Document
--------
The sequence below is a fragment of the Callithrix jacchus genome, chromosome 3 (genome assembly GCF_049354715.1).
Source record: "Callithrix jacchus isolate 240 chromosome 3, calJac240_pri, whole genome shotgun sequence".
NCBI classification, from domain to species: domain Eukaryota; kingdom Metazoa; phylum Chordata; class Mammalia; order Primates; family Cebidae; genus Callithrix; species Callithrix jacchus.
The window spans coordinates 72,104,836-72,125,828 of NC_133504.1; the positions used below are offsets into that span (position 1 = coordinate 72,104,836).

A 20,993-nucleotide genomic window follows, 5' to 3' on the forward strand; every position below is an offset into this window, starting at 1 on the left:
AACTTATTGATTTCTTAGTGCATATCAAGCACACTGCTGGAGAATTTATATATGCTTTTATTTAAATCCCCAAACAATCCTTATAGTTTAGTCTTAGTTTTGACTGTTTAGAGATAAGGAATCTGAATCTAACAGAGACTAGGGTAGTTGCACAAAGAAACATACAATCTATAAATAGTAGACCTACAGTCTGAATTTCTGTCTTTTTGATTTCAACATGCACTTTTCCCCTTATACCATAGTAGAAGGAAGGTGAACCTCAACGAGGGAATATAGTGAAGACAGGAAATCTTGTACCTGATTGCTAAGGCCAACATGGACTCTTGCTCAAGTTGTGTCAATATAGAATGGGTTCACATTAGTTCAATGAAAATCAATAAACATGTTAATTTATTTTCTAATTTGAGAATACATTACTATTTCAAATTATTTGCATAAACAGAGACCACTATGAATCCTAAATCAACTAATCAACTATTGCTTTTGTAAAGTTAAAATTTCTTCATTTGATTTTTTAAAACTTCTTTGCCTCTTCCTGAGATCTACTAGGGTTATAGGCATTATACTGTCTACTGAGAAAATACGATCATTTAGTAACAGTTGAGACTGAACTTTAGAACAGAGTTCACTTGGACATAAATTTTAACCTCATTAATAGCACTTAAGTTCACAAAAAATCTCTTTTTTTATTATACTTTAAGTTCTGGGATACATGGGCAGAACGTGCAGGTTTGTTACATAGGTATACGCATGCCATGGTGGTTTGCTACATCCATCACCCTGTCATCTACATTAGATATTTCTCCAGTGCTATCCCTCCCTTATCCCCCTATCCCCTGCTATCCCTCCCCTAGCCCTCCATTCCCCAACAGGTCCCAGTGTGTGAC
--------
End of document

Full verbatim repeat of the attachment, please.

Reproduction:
The sequence below is a fragment of the Callithrix jacchus genome, chromosome 3 (genome assembly GCF_049354715.1).
Source record: "Callithrix jacchus isolate 240 chromosome 3, calJac240_pri, whole genome shotgun sequence".
NCBI classification, from domain to species: domain Eukaryota; kingdom Metazoa; phylum Chordata; class Mammalia; order Primates; family Cebidae; genus Callithrix; species Callithrix jacchus.
The window spans coordinates 72,104,836-72,125,828 of NC_133504.1; the positions used below are offsets into that span (position 1 = coordinate 72,104,836).

A 20,993-nucleotide genomic window follows, 5' to 3' on the forward strand; every position below is an offset into this window, starting at 1 on the left:
AACTTATTGATTTCTTAGTGCATATCAAGCACACTGCTGGAGAATTTATATATGCTTTTATTTAAATCCCCAAACAATCCTTATAGTTTAGTCTTAGTTTTGACTGTTTAGAGATAAGGAATCTGAATCTAACAGAGACTAGGGTAGTTGCACAAAGAAACATACAATCTATAAATAGTAGACCTACAGTCTGAATTTCTGTCTTTTTGATTTCAACATGCACTTTTCCCCTTATACCATAGTAGAAGGAAGGTGAACCTCAACGAGGGAATATAGTGAAGACAGGAAATCTTGTACCTGATTGCTAAGGCCAACATGGACTCTTGCTCAAGTTGTGTCAATATAGAATGGGTTCACATTAGTTCAATGAAAATCAATAAACATGTTAATTTATTTTCTAATTTGAGAATACATTACTATTTCAAATTATTTGCATAAACAGAGACCACTATGAATCCTAAATCAACTAATCAACTATTGCTTTTGTAAAGTTAAAATTTCTTCATTTGATTTTTTAAAACTTCTTTGCCTCTTCCTGAGATCTACTAGGGTTATAGGCATTATACTGTCTACTGAGAAAATACGATCATTTAGTAACAGTTGAGACTGAACTTTAGAACAGAGTTCACTTGGACATAAATTTTAACCTCATTAATAGCACTTAAGTTCACAAAAAATCTCTTTTTTTATTATACTTTAAGTTCTGGGATACATGGGCAGAACGTGCAGGTTTGTTACATAGGTATACGCATGCCATGGTGGTTTGCTACATCCATCACCCTGTCATCTACATTAGATATTTCTCCAGTGCTATCCCTCCCTTATCCCCCTATCCCCTGCTATCCCTCCCCTAGCCCTCCATTCCCCAACAGGTCCCAGTGTGTGAC